In the 13 months since California voters approved a landmark initiative channeling $3 billion to stem cell medical research, no money has been channeled to local universities on the front lines.

Blame the lawyers.

Two lawsuits filed by a coalition of groups with taxpayer rights or pro-life leanings are being allowed to proceed, at least for now, by an Alameda County judge. A trial is set for Feb. 27.

Until then, the California Institute for Regenerative Medicine has been blocked from selling up to $250 million worth of bonds this year to fund initial research projects.

"It's been terribly disappointing that these funds, approved by the voters, are being held up," said Kenneth Trevett, chief executive of the Los Angeles Biomedical Research Institute at Harbor-UCLA Medical Center in Torrance, which has at least three grant proposals ready to submit when state funding becomes available. "Stem cell research could become a strong catalyst here for research and spin-off companies for treatments that can really help patients."

To get around the delay, the state institute has proposed selling up to $50 million in bond anticipation notes. The notes reduce taxpayer liability, but are riskier for investors because they must agree that their loans would be converted to grants or donations if bond opponents prevail.

Several Los Angeles institutions have ambitions to launch or expand their stem cell research programs to include human embryonic cells, which are considered to hold the most promise in understanding and treating complicated diseases such as cancer and Parkinson's.

Dana Cody, executive director of the Napa-based Life Legal Defense Foundation, a financial backer of the lawsuits, threatens to seek another injunction if the state proceeds with the sale of anticipation notes.

"While there's less risk for taxpayers, we contend there still will be irreparable damage because the institute would be able to make grants and the money would be spent," she said.

Big plans
For now, institutions around the state are resetting timelines, carving out funds from existing budgets, and approaching longtime donors for aid.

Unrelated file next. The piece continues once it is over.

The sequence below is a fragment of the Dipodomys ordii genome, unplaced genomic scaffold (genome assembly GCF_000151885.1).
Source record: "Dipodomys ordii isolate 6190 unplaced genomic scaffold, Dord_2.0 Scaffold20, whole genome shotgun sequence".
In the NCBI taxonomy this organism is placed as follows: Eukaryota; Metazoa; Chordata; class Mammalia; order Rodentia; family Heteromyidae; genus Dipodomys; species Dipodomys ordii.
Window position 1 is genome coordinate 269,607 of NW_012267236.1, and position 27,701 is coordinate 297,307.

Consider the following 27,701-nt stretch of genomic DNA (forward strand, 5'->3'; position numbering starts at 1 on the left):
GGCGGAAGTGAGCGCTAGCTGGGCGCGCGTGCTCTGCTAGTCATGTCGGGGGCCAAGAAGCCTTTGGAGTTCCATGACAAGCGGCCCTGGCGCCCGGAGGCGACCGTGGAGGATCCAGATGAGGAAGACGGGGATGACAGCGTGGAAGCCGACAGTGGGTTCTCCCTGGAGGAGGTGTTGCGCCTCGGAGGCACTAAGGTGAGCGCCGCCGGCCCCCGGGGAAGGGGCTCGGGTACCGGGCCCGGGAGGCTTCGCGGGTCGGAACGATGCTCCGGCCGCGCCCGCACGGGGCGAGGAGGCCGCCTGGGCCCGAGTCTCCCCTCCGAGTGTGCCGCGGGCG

Trevett's institution, also known as L.A. BioMed, hasn't yet formed a separate stem cell research program, but Cedars-Sinai, Medical Center, UCLA and USC launched their own institutes in the past year and are actively recruiting from a limited pool of seasoned researchers.

USC is considering a separate building on campus for its institute, and Cedars-Sinai, which is in the final stages of recruiting a director for its program, wants to devote a floor in a future new research facility adjacent to the hospital.

David Meyer, Cedars-Sinai's vice president for research, said he has funded a handful of $50,000 seed grants from his more than $55 million budget to get some of his researchers' projects launched.

Dr. Michael Friedman, chief executive of the City of Hope National Medical Center in Duarte, has taken a different approach, seeking out donors on behalf of the state institute, as well as his hospital's own programs.

"Because we recognize that it may take some time before we can do the research we'd like to do with the state grants, it's important for us to pursue both approaches," Friedman said.

While most of City of Hope's stem cell research over the past 30 years has concentrated on human adult and non-human fetal cells, the hospital has begun studies utilizing both older federally approved human embryonic stem cell lines as well as new lines. The later studies require careful accounting to keep their funding separate from federal sources.

Robert Klein, chairman of the state institute, admits that his group's funding problems have scared off some researchers, noting that two respected National Cancer Institute researchers, Nancy Jenkins and Neil Copeland, opted to go to a Singapore government-sponsored stem cell program instead of Stanford University. Both cited the uncertainty caused by the litigation.

But other researchers are taking the chance that California's initiative, the first of its kind in the nation, will succeed and turn the state into a mecca for cutting-edge research.

Robin Wesselschmidt, who came to USC in September from St. Louis, had been actively looking at opportunities in the state since Prop. 71 was approved in 2004. "The fact that the average citizen here was open to funding a program like this convinced me that the critical mass to do some really breakthrough work was going to happen in California," she said.

Still, Wesselschmidt, an expert in mouse embryonic research who will be setting up the core facility at USC's Institute of Stem Cell and Regenerative Medicine, admits to hedging her bets.

"The reason I came to USC was they promised that they had their own funding to get their program started and there were not going to be delays," she said.

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